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IRAs
Individual retirement accounts (IRAs) are tax-smart, long-term savings plans that allow you to save for retirement. Unison offers three different types: Traditional, Roth and SEP IRAs. Unison also offers an education savings account (ESA).

For information on contribution limitations, distributions and more;
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Traditional IRA
With a Traditional IRA, contributions may be tax deductible (see your tax consultant). Dividends are tax-deferred until withdrawal. Qualified withdrawals include turning age 59-1/2, first time home purchase, post-secondary education, disability, long-term insurance premium or death.

Contribute up to $5,500 or 100% of earned income each year, whichever is less. If you are 50 years old or older, you can contribute up to $6,500 for 2013.

Basically, Traditional IRAs work well if you want the tax deduction right now, but you are required to receive minimum distributions starting at age 70-1/2 and every year after.
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Roth IRA
Contributions to a Roth IRA are not tax-deductible. Instead, after age 59-1/2 and after the IRA has been held for five years, withdrawals on earnings are tax-free and can be made at any time for any amount. Until that time, qualified withdrawals on earnings can be made for first-time home purchase, disability or death. Withdrawals of contributions can be made at any time.

Basically, Roth IRAs work great if you don’t need a tax break right now. They offer more flexibility than a Traditional IRA because you can withdraw regular contributions at any time and you are not required to receive distributions when you reach age 70-1/2.
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SEP IRA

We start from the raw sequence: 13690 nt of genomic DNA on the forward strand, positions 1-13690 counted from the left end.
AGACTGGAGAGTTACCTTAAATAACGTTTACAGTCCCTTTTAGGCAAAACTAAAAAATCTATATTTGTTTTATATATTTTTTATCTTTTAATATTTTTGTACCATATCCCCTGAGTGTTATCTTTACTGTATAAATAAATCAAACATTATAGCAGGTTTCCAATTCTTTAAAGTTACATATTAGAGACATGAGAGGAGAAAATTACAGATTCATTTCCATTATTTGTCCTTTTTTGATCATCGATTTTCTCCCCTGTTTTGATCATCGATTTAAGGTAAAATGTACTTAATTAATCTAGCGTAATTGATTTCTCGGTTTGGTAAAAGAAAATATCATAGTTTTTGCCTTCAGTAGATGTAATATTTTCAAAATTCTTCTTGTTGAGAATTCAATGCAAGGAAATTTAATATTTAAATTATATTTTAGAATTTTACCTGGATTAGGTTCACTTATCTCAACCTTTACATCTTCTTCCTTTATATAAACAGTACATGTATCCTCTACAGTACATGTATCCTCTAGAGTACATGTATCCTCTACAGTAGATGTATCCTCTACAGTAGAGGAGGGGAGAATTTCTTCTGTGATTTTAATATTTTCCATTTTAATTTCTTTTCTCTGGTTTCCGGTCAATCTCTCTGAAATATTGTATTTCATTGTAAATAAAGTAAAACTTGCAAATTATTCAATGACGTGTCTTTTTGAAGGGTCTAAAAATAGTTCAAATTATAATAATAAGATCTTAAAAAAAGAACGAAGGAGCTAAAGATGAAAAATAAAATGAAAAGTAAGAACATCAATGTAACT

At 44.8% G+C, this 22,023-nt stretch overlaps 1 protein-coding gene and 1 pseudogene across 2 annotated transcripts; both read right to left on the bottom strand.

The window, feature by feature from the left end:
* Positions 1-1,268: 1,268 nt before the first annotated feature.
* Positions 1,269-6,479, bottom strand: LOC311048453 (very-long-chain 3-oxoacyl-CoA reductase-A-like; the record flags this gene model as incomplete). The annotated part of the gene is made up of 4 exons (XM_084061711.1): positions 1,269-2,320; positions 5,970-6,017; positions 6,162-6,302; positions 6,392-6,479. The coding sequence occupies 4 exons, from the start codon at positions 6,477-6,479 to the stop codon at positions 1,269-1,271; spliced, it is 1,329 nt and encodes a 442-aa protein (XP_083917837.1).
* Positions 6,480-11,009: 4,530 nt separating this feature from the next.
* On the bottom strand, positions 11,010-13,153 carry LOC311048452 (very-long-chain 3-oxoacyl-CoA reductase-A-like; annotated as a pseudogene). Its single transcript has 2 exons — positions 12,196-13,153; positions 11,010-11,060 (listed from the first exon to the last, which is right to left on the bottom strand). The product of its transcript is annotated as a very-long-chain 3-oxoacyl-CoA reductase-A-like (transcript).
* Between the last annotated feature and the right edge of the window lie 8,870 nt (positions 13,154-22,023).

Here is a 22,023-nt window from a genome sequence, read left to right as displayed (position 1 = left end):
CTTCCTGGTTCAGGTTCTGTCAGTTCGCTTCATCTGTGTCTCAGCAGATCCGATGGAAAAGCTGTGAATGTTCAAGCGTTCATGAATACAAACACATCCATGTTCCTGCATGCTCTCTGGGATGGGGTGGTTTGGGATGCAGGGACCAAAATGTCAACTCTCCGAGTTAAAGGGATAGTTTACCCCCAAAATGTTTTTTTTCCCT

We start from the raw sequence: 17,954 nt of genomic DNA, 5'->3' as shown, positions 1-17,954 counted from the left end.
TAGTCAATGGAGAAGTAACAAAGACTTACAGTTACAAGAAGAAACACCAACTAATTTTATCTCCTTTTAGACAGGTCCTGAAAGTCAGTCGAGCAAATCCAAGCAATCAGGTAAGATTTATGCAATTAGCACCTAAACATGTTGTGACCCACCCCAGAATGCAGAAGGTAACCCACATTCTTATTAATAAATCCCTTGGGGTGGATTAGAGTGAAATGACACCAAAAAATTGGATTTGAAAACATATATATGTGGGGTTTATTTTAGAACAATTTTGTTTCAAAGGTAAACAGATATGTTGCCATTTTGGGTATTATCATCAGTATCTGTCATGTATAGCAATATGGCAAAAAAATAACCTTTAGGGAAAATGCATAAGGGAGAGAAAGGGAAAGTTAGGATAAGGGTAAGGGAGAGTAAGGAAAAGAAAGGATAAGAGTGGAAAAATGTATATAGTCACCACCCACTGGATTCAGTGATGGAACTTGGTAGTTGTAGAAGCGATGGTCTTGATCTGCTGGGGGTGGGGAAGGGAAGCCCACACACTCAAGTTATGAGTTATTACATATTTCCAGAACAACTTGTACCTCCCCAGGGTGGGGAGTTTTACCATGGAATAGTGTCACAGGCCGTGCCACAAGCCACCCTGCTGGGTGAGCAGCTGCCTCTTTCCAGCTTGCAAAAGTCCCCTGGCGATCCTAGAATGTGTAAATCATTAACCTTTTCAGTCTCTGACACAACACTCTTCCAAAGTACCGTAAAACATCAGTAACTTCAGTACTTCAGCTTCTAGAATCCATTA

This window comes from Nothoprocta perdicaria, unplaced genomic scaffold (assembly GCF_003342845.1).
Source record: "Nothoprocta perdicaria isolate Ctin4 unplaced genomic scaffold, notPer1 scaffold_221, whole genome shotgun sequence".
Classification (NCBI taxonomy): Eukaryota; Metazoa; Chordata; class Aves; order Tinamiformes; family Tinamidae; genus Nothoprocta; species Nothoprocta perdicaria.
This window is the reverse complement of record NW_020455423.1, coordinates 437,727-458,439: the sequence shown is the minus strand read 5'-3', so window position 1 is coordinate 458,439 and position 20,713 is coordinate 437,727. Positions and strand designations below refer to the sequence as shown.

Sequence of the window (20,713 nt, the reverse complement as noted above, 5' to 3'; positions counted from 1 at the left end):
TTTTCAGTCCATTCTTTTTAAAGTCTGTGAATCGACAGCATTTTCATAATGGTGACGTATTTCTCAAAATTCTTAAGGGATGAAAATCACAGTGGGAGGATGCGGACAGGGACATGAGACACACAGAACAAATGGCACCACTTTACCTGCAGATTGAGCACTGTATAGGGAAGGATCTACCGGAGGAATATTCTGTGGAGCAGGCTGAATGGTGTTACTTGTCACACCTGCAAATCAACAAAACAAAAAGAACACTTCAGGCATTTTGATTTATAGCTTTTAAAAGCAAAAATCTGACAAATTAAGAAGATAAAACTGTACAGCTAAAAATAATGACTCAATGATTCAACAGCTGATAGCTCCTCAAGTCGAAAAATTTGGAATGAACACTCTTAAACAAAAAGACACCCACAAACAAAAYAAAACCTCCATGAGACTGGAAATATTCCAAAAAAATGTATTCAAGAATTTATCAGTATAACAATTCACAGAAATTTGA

Self Employed Pension Plans (SEPs) function the same as Traditional IRAs. SEPs are long-term savings plans specifically for the self-employed and for small business owners who want to make contributions for their employees. The amount deposited in SEPs does not affect the maximum that can be deposited into Traditional and/or Roth IRAs.

Coverdell ESA
Coverdell education savings accounts (ESAs) are tax-smart, long-term savings plans that allow you to save for educational needs (elementary, secondary and post-secondary). Deposit a maximum of $2,000 per child each year. Although contributions are not tax-deductible, withdrawals for qualified expenses are tax-free until age 30. Qualified expenses include tuition, fees, books and equipment required for enrollment. Certain room and board expenses may also apply.
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FAQs
What is the difference between a traditional IRA and a Roth? Download a brochure »



Benefits:
  • Earnings and/or withdrawals may be tax-free or tax-deferred. (Each IRA is subject to its own rules and regulations.)
  • The great rates will help you reach your retirement or education goals.